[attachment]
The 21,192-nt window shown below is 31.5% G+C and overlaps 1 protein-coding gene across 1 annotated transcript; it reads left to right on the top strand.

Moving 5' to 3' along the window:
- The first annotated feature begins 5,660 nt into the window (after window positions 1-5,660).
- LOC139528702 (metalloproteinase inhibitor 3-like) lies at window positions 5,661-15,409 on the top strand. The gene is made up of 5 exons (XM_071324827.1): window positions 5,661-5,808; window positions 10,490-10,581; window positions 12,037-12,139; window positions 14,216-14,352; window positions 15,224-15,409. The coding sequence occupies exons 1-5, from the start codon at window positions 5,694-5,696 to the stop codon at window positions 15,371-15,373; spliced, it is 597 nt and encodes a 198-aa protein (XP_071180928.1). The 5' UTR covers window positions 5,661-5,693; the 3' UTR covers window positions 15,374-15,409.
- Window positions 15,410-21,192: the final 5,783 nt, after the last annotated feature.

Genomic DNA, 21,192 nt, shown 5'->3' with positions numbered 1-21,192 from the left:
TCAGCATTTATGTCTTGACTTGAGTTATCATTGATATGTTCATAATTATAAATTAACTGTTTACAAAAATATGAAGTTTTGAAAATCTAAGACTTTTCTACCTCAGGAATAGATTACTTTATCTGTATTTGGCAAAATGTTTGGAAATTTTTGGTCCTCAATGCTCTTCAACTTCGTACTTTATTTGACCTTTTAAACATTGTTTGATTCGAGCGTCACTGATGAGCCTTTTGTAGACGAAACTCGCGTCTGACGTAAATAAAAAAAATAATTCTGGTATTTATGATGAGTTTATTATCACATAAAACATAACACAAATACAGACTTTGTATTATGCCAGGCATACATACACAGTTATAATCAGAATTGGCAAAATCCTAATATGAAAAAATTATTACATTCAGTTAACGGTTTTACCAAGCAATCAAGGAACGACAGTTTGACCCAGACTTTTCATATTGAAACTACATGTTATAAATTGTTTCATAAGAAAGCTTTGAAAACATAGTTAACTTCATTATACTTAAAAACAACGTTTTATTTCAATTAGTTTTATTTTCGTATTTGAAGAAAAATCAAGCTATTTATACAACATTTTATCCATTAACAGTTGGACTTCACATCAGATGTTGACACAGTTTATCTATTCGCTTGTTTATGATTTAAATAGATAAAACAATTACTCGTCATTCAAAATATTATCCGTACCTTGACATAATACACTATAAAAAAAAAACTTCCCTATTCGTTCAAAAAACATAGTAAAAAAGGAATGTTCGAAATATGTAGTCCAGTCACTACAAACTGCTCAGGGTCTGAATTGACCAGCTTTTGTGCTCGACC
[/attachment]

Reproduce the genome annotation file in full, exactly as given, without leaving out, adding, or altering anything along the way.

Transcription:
The 21,192-nt window shown below is 31.5% G+C and overlaps 1 protein-coding gene across 1 annotated transcript; it reads left to right on the top strand.

Moving 5' to 3' along the window:
- The first annotated feature begins 5,660 nt into the window (after window positions 1-5,660).
- LOC139528702 (metalloproteinase inhibitor 3-like) lies at window positions 5,661-15,409 on the top strand. The gene is made up of 5 exons (XM_071324827.1): window positions 5,661-5,808; window positions 10,490-10,581; window positions 12,037-12,139; window positions 14,216-14,352; window positions 15,224-15,409. The coding sequence occupies exons 1-5, from the start codon at window positions 5,694-5,696 to the stop codon at window positions 15,371-15,373; spliced, it is 597 nt and encodes a 198-aa protein (XP_071180928.1). The 5' UTR covers window positions 5,661-5,693; the 3' UTR covers window positions 15,374-15,409.
- Window positions 15,410-21,192: the final 5,783 nt, after the last annotated feature.

Genomic DNA, 21,192 nt, shown 5'->3' with positions numbered 1-21,192 from the left:
TCAGCATTTATGTCTTGACTTGAGTTATCATTGATATGTTCATAATTATAAATTAACTGTTTACAAAAATATGAAGTTTTGAAAATCTAAGACTTTTCTACCTCAGGAATAGATTACTTTATCTGTATTTGGCAAAATGTTTGGAAATTTTTGGTCCTCAATGCTCTTCAACTTCGTACTTTATTTGACCTTTTAAACATTGTTTGATTCGAGCGTCACTGATGAGCCTTTTGTAGACGAAACTCGCGTCTGACGTAAATAAAAAAAATAATTCTGGTATTTATGATGAGTTTATTATCACATAAAACATAACACAAATACAGACTTTGTATTATGCCAGGCATACATACACAGTTATAATCAGAATTGGCAAAATCCTAATATGAAAAAATTATTACATTCAGTTAACGGTTTTACCAAGCAATCAAGGAACGACAGTTTGACCCAGACTTTTCATATTGAAACTACATGTTATAAATTGTTTCATAAGAAAGCTTTGAAAACATAGTTAACTTCATTATACTTAAAAACAACGTTTTATTTCAATTAGTTTTATTTTCGTATTTGAAGAAAAATCAAGCTATTTATACAACATTTTATCCATTAACAGTTGGACTTCACATCAGATGTTGACACAGTTTATCTATTCGCTTGTTTATGATTTAAATAGATAAAACAATTACTCGTCATTCAAAATATTATCCGTACCTTGACATAATACACTATAAAAAAAAAACTTCCCTATTCGTTCAAAAAACATAGTAAAAAAGGAATGTTCGAAATATGTAGTCCAGTCACTACAAACTGCTCAGGGTCTGAATTGACCAGCTTTTGTGCTCGACC